Dr Muriel Newman
Dr Muriel Newman established the New Zealand Centre for Political Research as a public policy think tank in 2005 after nine years as a Member of Parliament. A former Chamber of Commerce President, her background is in business and education.
On Monday, Roy Morgan, Australia’s longest-running independent market research company, published the results of its December poll of 967 Kiwi voters: “Now 50% of New Zealand electors, up 6% points since November, support a potential National/ Act NZ coalition government – its highest level of support since Prime Minister Jacinda Ardern came to power in October 2017.”
Support for Labour continues to slide down 0.5 points to 35.5 per cent, with the Greens down 2 to 8.5 per cent, while National increased 5 to 31.5 per cent, ACT rose 1 to 18.5 per cent, and the Maori Party fell 2 to 1 per cent.
Confidence in the Government dropped 3.5 points to 98 to be in negative territory for the first time under Jacinda Ardern, with only 42.5 per cent of voters saying New Zealand was ‘heading in the right direction’ compared to 44.5 per cent saying ‘the wrong direction’.
The survey breakdown shows that while younger women favour Labour and the Greens, women over the age of 50 and men of all ages support National and ACT.
The results show the electorate’s love affair with Jacinda Ardern is over. In spite of pro-government media and intense propaganda, New Zealanders are recognising just how incompetent and dangerous her Government is.
When Parliament reconvenes next Tuesday, unless there’s a U-turn we should expect a relentless focus on He Puapua – Labour’s agenda for Maori supremacy.
The Pae Ora Bill to abolish our District Health Boards, establish a Maori Health Authority with veto powers over the entire health system, and prioritise health care on the basis of race is already being considered by a Select Committee. And a Bill to implement Three Waters to confiscate local body water infrastructure and deliver control to the tribal elite, is expected in March.
These law changes are being driven by Labour’s Maori Caucus. They are part of an unprecedented transfer of power – an effective privatisation programme that will undermine democracy and pass control of New Zealand’s public resources and services to corporate iwi.
So, who are the MPs behind this alarming agenda?
Five are Cabinet Ministers: Kelvin Davis MP for Te Tai Tokerau is the Minister for Maori-Crown Relations, Corrections, and Children; Nanaia Mahuta MP for Hauraki-Waikato is the Minister of Local Government and Foreign Affairs; Willie Jackson List MP is the Minister for Maori Development; Kiri Allan MP for the East Coast is the Minister of Conservation; and Peeni Henare MP for Tamaki Makaurau is the Minister of Whanau Ora and Defence.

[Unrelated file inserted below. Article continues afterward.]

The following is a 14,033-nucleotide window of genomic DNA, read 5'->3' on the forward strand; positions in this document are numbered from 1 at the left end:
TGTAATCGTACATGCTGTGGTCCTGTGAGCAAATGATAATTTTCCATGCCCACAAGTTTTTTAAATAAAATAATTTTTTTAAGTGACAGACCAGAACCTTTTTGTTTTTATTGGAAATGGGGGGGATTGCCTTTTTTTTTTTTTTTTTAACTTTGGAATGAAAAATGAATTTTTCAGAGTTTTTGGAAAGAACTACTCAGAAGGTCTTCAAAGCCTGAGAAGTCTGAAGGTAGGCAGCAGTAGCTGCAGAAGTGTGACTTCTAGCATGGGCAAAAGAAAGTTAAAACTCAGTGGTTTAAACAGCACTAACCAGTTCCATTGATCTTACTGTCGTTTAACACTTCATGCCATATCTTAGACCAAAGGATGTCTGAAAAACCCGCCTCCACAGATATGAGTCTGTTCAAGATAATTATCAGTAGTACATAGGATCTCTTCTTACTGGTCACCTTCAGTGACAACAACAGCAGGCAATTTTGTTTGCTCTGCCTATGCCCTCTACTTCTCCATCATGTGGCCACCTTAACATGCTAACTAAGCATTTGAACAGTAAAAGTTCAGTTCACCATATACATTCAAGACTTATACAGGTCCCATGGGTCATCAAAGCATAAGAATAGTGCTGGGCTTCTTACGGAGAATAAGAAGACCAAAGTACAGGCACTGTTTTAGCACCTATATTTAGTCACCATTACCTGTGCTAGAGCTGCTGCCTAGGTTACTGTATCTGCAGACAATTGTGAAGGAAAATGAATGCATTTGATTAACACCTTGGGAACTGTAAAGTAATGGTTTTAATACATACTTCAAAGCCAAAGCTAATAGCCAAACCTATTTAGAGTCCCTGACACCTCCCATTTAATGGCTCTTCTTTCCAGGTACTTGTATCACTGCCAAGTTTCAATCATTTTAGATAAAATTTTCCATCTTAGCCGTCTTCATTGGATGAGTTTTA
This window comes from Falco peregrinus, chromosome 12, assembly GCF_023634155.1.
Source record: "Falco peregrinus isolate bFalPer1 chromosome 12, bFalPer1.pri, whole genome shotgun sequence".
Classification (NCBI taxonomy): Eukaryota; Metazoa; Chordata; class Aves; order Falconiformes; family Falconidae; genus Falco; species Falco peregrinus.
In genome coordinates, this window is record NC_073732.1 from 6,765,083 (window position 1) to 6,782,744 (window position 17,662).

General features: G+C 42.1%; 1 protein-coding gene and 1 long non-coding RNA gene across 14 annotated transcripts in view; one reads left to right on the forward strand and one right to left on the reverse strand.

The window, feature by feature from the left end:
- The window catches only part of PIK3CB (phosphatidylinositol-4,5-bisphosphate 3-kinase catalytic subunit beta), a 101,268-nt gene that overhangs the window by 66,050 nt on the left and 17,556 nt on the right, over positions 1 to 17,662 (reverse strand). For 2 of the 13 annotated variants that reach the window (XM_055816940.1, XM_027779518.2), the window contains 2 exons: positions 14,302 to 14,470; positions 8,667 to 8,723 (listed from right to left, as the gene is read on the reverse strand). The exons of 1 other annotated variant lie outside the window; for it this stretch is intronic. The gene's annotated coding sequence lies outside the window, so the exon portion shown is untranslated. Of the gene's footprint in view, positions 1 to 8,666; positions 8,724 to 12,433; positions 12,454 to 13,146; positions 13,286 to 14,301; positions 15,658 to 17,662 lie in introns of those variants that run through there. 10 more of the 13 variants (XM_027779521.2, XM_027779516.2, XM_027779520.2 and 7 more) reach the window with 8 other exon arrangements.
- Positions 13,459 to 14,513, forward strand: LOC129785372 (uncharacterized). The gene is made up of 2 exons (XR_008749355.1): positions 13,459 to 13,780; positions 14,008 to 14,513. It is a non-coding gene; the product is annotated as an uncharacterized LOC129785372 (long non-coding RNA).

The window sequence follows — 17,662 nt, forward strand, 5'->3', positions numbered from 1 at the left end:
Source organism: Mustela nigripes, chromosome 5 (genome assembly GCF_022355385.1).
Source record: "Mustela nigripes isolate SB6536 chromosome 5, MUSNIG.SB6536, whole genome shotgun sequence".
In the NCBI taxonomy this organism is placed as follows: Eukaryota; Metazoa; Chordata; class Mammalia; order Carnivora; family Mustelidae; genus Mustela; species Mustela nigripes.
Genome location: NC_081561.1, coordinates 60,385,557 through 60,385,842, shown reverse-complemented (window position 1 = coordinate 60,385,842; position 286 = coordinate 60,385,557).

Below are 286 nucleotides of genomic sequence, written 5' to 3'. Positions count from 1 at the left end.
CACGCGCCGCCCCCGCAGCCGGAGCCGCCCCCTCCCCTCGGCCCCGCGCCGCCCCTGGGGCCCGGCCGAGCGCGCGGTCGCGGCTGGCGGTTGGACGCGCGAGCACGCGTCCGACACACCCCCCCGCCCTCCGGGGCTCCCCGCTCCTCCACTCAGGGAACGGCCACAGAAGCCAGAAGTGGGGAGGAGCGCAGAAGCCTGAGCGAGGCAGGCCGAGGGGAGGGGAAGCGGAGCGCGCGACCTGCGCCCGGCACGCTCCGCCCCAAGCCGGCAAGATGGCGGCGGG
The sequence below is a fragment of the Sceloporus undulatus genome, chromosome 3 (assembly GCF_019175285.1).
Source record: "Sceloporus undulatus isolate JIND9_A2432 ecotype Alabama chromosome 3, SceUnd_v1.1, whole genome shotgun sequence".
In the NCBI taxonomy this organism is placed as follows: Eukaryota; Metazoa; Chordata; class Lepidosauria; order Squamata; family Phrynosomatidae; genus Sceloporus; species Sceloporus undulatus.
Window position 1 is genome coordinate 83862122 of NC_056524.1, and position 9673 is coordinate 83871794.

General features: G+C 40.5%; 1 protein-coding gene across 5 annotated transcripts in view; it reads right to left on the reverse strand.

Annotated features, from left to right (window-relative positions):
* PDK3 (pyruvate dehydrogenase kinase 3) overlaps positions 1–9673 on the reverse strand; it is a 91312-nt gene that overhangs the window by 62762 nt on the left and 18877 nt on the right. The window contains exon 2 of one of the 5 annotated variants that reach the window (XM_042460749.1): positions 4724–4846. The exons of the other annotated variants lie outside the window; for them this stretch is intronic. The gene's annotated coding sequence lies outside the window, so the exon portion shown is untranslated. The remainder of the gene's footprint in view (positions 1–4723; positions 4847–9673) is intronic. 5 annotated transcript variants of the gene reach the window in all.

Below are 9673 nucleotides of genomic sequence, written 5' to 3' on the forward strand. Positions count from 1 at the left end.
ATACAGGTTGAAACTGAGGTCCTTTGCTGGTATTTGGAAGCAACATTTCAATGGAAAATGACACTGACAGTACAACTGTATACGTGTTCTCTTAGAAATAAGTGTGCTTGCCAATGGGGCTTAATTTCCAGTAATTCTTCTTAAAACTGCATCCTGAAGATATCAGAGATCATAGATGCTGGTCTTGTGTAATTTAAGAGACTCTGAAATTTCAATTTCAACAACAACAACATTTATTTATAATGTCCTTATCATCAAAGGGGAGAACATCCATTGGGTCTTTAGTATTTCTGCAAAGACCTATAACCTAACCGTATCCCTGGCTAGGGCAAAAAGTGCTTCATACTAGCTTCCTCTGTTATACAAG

Two have Ministerial responsibilities outside of Cabinet: Meka Whaitiri MP for Ikaroa Rawhiti is the Minister of Customs; and Rino Tirikatene MP for Te Tai Tonga is an Under Secretary for Maori Trade.
The other eight Maori Caucus members are Adrian Rurawhe MP for Te Tai Hauauru; Arena Williams MP for Manurewa; Paul Eagle MP for Rongotai; Willow-Jean Prime MP for Northland; Jo Luxton MP for Rangitata; Shanan Halbert MP for Northcote; Louisa Wall List MP; and Tamati Coffey List MP and Chair of the Maori Affairs Select Committee.
These 15 Maori MPs operate as a separate caucus, with separate meetings away from the wider Labour caucus, and a separate goal – to empower the iwi aristocracy.
With these MPs making up 23 per cent of Labour’s 65-strong Parliamentary team, and 25 per cent of Cabinet, radical Maori are now over-represented at the highest level of government and, when acting as a block to further their separatist agenda, they are having a disproportionate and dangerous influence on the running of the country.
It’s for this reason that the 1986 Royal Commission on the Electoral System warned that the Maori seats needed to be abolished if New Zealand adopted MMP. They, correctly, believed fair representation would be achieved through the party list selection process. They, correctly, believed retaining the Maori seats would distort the democratic representation of the country and create race-based discrimination.